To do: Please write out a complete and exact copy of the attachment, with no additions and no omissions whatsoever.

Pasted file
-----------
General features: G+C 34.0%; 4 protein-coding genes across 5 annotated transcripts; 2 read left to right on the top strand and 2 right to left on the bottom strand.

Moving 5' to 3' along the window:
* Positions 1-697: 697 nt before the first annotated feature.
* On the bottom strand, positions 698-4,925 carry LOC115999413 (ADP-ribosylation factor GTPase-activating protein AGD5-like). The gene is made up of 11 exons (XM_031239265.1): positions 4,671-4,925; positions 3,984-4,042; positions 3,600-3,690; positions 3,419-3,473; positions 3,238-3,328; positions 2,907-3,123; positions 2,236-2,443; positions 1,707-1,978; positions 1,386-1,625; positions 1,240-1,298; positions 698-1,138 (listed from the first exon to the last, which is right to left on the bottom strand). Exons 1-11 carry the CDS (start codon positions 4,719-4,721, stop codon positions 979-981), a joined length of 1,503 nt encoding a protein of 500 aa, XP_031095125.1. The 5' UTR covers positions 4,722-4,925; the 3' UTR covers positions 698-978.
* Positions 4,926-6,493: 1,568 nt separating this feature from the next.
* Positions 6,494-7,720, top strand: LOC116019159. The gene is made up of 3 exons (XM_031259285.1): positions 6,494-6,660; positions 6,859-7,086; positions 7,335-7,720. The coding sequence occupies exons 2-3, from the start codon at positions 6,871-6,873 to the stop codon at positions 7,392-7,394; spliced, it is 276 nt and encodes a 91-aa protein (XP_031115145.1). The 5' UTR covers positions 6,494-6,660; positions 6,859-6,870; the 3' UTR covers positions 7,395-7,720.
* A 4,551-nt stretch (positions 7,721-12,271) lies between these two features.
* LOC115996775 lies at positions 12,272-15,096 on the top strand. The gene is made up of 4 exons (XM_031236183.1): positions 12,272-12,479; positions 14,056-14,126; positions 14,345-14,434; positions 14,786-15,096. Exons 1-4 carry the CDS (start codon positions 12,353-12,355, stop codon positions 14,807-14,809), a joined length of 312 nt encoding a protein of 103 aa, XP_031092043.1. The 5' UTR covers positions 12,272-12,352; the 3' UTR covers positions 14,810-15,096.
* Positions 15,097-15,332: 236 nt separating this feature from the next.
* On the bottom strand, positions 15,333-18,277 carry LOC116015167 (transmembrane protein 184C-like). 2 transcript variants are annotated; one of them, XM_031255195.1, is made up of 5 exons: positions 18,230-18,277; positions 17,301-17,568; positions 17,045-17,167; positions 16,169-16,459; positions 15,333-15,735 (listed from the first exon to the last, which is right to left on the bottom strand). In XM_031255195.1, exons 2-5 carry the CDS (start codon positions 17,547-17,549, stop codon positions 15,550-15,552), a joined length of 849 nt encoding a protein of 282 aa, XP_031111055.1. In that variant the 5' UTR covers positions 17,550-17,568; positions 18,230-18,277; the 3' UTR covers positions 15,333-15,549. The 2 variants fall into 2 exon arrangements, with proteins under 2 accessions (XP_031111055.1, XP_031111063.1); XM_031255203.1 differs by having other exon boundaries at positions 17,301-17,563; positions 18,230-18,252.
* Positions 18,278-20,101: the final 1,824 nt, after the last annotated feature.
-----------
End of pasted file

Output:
General features: G+C 34.0%; 4 protein-coding genes across 5 annotated transcripts; 2 read left to right on the top strand and 2 right to left on the bottom strand.

Moving 5' to 3' along the window:
* Positions 1-697: 697 nt before the first annotated feature.
* On the bottom strand, positions 698-4,925 carry LOC115999413 (ADP-ribosylation factor GTPase-activating protein AGD5-like). The gene is made up of 11 exons (XM_031239265.1): positions 4,671-4,925; positions 3,984-4,042; positions 3,600-3,690; positions 3,419-3,473; positions 3,238-3,328; positions 2,907-3,123; positions 2,236-2,443; positions 1,707-1,978; positions 1,386-1,625; positions 1,240-1,298; positions 698-1,138 (listed from the first exon to the last, which is right to left on the bottom strand). Exons 1-11 carry the CDS (start codon positions 4,719-4,721, stop codon positions 979-981), a joined length of 1,503 nt encoding a protein of 500 aa, XP_031095125.1. The 5' UTR covers positions 4,722-4,925; the 3' UTR covers positions 698-978.
* Positions 4,926-6,493: 1,568 nt separating this feature from the next.
* Positions 6,494-7,720, top strand: LOC116019159. The gene is made up of 3 exons (XM_031259285.1): positions 6,494-6,660; positions 6,859-7,086; positions 7,335-7,720. The coding sequence occupies exons 2-3, from the start codon at positions 6,871-6,873 to the stop codon at positions 7,392-7,394; spliced, it is 276 nt and encodes a 91-aa protein (XP_031115145.1). The 5' UTR covers positions 6,494-6,660; positions 6,859-6,870; the 3' UTR covers positions 7,395-7,720.
* A 4,551-nt stretch (positions 7,721-12,271) lies between these two features.
* LOC115996775 lies at positions 12,272-15,096 on the top strand. The gene is made up of 4 exons (XM_031236183.1): positions 12,272-12,479; positions 14,056-14,126; positions 14,345-14,434; positions 14,786-15,096. Exons 1-4 carry the CDS (start codon positions 12,353-12,355, stop codon positions 14,807-14,809), a joined length of 312 nt encoding a protein of 103 aa, XP_031092043.1. The 5' UTR covers positions 12,272-12,352; the 3' UTR covers positions 14,810-15,096.
* Positions 15,097-15,332: 236 nt separating this feature from the next.
* On the bottom strand, positions 15,333-18,277 carry LOC116015167 (transmembrane protein 184C-like). 2 transcript variants are annotated; one of them, XM_031255195.1, is made up of 5 exons: positions 18,230-18,277; positions 17,301-17,568; positions 17,045-17,167; positions 16,169-16,459; positions 15,333-15,735 (listed from the first exon to the last, which is right to left on the bottom strand). In XM_031255195.1, exons 2-5 carry the CDS (start codon positions 17,547-17,549, stop codon positions 15,550-15,552), a joined length of 849 nt encoding a protein of 282 aa, XP_031111055.1. In that variant the 5' UTR covers positions 17,550-17,568; positions 18,230-18,277; the 3' UTR covers positions 15,333-15,549. The 2 variants fall into 2 exon arrangements, with proteins under 2 accessions (XP_031111055.1, XP_031111063.1); XM_031255203.1 differs by having other exon boundaries at positions 17,301-17,563; positions 18,230-18,252.
* Positions 18,278-20,101: the final 1,824 nt, after the last annotated feature.